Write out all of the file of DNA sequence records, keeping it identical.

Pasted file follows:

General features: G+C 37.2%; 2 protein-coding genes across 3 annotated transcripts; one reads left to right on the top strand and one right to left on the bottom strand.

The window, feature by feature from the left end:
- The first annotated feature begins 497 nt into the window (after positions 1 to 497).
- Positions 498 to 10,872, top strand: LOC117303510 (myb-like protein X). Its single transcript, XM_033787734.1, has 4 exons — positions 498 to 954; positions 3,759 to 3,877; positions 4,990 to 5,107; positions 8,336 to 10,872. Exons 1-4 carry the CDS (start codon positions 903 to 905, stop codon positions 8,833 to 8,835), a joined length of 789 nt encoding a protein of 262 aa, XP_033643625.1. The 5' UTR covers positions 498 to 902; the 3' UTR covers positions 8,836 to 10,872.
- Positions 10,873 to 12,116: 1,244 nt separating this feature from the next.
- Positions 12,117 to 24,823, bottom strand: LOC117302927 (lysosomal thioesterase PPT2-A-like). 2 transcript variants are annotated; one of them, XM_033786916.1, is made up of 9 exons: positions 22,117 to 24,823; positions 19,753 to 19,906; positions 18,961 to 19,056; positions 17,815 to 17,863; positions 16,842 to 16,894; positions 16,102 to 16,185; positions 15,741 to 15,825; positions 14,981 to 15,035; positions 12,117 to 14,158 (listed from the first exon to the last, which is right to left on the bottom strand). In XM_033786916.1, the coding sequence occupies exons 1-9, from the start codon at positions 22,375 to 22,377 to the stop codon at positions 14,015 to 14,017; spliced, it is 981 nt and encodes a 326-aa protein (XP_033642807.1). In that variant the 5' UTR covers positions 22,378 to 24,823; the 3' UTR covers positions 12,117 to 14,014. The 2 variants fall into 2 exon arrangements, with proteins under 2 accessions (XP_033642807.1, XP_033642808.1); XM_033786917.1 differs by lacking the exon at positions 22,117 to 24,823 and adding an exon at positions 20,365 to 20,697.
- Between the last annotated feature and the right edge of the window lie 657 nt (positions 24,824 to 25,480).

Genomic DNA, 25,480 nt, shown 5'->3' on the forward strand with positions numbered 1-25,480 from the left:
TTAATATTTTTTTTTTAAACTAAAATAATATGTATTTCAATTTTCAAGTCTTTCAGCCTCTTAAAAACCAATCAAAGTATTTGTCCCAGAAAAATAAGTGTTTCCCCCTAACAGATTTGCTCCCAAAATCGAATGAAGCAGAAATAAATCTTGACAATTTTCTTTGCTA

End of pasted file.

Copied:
General features: G+C 37.2%; 2 protein-coding genes across 3 annotated transcripts; one reads left to right on the top strand and one right to left on the bottom strand.

The window, feature by feature from the left end:
- The first annotated feature begins 497 nt into the window (after positions 1 to 497).
- Positions 498 to 10,872, top strand: LOC117303510 (myb-like protein X). Its single transcript, XM_033787734.1, has 4 exons — positions 498 to 954; positions 3,759 to 3,877; positions 4,990 to 5,107; positions 8,336 to 10,872. Exons 1-4 carry the CDS (start codon positions 903 to 905, stop codon positions 8,833 to 8,835), a joined length of 789 nt encoding a protein of 262 aa, XP_033643625.1. The 5' UTR covers positions 498 to 902; the 3' UTR covers positions 8,836 to 10,872.
- Positions 10,873 to 12,116: 1,244 nt separating this feature from the next.
- Positions 12,117 to 24,823, bottom strand: LOC117302927 (lysosomal thioesterase PPT2-A-like). 2 transcript variants are annotated; one of them, XM_033786916.1, is made up of 9 exons: positions 22,117 to 24,823; positions 19,753 to 19,906; positions 18,961 to 19,056; positions 17,815 to 17,863; positions 16,842 to 16,894; positions 16,102 to 16,185; positions 15,741 to 15,825; positions 14,981 to 15,035; positions 12,117 to 14,158 (listed from the first exon to the last, which is right to left on the bottom strand). In XM_033786916.1, the coding sequence occupies exons 1-9, from the start codon at positions 22,375 to 22,377 to the stop codon at positions 14,015 to 14,017; spliced, it is 981 nt and encodes a 326-aa protein (XP_033642807.1). In that variant the 5' UTR covers positions 22,378 to 24,823; the 3' UTR covers positions 12,117 to 14,014. The 2 variants fall into 2 exon arrangements, with proteins under 2 accessions (XP_033642807.1, XP_033642808.1); XM_033786917.1 differs by lacking the exon at positions 22,117 to 24,823 and adding an exon at positions 20,365 to 20,697.
- Between the last annotated feature and the right edge of the window lie 657 nt (positions 24,824 to 25,480).

Genomic DNA, 25,480 nt, shown 5'->3' on the forward strand with positions numbered 1-25,480 from the left:
TTAATATTTTTTTTTTAAACTAAAATAATATGTATTTCAATTTTCAAGTCTTTCAGCCTCTTAAAAACCAATCAAAGTATTTGTCCCAGAAAAATAAGTGTTTCCCCCTAACAGATTTGCTCCCAAAATCGAATGAAGCAGAAATAAATCTTGACAATTTTCTTTGCTA